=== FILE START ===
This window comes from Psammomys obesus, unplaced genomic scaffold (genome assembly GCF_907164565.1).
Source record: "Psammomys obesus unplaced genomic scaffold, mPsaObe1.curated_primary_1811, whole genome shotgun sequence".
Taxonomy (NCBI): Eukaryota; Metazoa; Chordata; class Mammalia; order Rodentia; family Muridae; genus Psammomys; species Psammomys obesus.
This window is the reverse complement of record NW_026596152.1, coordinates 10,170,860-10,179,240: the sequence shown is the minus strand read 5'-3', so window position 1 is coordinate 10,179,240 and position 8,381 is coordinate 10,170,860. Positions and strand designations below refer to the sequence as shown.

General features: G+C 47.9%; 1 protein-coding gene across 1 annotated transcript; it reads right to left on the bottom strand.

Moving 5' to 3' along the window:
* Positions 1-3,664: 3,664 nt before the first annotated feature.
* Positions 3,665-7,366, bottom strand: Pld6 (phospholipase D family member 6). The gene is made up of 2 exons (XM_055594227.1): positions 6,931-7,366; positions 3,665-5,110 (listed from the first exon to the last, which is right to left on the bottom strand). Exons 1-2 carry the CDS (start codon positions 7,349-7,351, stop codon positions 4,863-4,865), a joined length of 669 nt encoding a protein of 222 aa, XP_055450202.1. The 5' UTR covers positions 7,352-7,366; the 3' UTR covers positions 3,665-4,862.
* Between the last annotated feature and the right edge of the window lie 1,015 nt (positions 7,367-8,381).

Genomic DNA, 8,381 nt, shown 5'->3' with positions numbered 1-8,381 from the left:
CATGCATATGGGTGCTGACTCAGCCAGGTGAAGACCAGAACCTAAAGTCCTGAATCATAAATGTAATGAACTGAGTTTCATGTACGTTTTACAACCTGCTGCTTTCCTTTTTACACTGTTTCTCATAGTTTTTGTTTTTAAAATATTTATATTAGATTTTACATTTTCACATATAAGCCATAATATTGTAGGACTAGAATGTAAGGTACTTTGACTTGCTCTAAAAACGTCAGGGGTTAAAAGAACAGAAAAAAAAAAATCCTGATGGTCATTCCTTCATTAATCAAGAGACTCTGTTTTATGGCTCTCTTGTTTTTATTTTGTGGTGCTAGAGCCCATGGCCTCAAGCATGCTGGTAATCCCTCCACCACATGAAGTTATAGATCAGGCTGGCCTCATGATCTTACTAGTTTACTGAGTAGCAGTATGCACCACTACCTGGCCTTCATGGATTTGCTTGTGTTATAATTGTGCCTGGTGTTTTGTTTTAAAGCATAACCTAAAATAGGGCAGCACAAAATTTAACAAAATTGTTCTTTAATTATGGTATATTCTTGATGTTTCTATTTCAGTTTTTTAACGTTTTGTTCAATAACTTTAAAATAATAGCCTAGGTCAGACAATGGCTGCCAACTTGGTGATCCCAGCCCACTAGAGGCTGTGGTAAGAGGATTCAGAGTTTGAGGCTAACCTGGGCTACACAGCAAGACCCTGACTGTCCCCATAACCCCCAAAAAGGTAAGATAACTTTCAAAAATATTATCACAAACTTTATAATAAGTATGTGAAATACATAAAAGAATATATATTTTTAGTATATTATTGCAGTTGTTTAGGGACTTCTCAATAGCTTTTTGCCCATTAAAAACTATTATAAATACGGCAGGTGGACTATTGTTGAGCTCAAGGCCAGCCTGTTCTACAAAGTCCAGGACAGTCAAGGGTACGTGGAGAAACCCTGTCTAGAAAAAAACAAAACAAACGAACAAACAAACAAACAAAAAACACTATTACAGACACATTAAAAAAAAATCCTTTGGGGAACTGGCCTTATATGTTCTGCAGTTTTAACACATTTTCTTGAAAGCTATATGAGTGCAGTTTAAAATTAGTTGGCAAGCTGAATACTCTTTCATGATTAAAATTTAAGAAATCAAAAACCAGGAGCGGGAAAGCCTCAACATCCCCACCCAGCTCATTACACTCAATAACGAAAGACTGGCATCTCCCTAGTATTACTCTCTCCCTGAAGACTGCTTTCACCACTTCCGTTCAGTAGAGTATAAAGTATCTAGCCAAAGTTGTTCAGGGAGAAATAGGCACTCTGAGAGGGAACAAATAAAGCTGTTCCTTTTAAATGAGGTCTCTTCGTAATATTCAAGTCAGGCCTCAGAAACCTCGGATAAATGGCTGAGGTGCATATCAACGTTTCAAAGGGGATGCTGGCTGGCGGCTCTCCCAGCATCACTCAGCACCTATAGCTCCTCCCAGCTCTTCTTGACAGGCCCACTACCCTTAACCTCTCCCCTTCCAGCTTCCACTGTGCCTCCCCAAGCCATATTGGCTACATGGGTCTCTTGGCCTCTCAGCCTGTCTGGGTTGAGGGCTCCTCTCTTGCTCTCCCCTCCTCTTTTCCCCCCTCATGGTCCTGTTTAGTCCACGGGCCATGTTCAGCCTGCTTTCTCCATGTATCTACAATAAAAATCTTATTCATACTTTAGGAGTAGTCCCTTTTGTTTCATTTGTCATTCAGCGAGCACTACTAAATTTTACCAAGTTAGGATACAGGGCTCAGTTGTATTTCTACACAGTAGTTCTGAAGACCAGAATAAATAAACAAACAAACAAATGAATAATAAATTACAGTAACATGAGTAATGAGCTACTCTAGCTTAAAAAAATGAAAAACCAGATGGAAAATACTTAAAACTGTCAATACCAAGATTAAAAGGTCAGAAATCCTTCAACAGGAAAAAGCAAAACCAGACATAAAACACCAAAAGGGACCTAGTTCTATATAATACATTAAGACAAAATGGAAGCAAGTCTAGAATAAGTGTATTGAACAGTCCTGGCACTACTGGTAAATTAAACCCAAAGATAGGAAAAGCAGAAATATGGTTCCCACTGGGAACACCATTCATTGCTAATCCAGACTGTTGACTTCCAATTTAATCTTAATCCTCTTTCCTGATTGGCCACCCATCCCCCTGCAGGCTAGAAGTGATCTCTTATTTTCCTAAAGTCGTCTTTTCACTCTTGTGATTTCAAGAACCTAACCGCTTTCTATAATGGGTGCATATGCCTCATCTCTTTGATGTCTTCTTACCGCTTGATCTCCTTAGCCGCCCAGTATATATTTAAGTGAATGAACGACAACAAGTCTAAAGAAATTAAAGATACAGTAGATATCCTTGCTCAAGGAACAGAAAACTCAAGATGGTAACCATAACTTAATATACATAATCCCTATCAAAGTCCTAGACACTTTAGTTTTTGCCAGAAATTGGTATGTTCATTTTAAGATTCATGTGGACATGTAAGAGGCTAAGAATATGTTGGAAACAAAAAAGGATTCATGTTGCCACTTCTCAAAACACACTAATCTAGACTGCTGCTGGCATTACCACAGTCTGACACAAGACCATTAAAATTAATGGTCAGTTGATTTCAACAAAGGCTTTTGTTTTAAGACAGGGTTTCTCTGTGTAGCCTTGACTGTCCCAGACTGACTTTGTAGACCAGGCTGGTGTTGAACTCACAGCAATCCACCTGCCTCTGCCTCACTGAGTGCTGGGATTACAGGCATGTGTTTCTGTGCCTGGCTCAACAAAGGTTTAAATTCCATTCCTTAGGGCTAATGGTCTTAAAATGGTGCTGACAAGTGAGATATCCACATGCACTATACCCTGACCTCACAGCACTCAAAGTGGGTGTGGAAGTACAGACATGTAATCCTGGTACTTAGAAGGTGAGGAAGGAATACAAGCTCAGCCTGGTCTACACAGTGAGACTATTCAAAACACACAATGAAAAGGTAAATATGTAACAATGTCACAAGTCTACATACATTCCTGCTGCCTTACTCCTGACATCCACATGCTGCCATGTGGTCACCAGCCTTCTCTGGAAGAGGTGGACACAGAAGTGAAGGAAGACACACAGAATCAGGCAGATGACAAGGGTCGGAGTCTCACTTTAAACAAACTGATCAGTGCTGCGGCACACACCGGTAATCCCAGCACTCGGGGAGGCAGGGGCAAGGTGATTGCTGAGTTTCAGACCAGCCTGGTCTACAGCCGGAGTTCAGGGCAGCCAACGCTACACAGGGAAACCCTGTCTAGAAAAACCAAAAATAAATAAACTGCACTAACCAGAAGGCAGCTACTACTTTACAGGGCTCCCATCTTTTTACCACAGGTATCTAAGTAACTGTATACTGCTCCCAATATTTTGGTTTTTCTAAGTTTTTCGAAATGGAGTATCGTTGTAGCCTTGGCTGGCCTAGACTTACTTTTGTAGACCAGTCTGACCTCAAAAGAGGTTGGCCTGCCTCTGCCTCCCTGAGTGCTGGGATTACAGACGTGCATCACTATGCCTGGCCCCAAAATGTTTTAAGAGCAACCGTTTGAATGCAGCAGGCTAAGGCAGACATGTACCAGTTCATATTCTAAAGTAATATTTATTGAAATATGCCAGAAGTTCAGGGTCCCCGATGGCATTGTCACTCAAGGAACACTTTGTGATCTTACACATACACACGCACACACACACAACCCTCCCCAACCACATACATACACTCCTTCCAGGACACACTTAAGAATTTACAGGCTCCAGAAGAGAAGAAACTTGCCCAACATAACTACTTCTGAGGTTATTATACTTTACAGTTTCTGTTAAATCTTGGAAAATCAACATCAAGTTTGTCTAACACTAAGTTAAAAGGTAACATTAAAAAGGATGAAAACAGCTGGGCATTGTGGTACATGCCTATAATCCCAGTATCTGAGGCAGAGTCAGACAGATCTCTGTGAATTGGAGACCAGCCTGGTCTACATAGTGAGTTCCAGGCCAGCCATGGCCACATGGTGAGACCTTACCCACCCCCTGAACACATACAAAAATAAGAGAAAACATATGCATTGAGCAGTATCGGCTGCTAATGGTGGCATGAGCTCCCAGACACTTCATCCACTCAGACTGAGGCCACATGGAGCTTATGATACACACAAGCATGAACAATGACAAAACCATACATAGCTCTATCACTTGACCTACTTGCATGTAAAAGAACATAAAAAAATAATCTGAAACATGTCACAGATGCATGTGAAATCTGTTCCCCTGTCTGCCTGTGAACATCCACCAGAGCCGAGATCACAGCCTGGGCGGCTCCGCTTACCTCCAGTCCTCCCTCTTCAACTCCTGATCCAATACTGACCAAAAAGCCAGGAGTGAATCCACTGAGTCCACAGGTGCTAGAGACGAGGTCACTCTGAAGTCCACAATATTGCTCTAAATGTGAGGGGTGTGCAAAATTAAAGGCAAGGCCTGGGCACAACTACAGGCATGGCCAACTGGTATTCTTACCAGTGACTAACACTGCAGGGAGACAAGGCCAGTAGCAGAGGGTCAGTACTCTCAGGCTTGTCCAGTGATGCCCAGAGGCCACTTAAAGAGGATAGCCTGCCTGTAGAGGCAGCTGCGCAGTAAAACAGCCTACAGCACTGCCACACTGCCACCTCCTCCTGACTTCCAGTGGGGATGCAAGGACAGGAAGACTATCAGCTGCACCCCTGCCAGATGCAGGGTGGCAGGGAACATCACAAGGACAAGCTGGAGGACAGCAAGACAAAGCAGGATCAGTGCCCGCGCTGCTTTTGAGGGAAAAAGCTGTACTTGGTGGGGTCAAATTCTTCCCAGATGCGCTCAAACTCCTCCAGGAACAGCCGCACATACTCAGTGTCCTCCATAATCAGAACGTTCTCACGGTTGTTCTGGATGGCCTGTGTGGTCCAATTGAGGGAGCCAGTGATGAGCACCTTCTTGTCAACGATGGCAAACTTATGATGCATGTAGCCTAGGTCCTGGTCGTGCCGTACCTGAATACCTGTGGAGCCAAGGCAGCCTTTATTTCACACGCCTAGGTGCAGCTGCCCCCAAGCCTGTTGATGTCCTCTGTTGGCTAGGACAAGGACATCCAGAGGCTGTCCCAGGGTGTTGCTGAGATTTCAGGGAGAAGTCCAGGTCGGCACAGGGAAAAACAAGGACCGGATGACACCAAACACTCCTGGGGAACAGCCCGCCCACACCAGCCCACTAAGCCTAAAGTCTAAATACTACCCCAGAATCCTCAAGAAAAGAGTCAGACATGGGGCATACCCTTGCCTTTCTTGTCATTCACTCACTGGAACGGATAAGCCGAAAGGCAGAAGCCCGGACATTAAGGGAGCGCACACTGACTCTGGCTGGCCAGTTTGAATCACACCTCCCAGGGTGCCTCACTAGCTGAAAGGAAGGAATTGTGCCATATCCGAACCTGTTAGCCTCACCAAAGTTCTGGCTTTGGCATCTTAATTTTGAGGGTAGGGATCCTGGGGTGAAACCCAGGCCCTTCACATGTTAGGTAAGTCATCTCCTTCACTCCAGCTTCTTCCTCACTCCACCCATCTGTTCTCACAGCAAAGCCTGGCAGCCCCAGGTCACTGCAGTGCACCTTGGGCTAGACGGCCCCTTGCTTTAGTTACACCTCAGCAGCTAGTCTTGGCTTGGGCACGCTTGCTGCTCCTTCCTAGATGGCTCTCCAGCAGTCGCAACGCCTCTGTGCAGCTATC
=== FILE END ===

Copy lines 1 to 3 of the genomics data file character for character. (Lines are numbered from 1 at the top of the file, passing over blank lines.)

This window comes from Psammomys obesus, unplaced genomic scaffold (genome assembly GCF_907164565.1).
Source record: "Psammomys obesus unplaced genomic scaffold, mPsaObe1.curated_primary_1811, whole genome shotgun sequence".
Taxonomy (NCBI): Eukaryota; Metazoa; Chordata; class Mammalia; order Rodentia; family Muridae; genus Psammomys; species Psammomys obesus.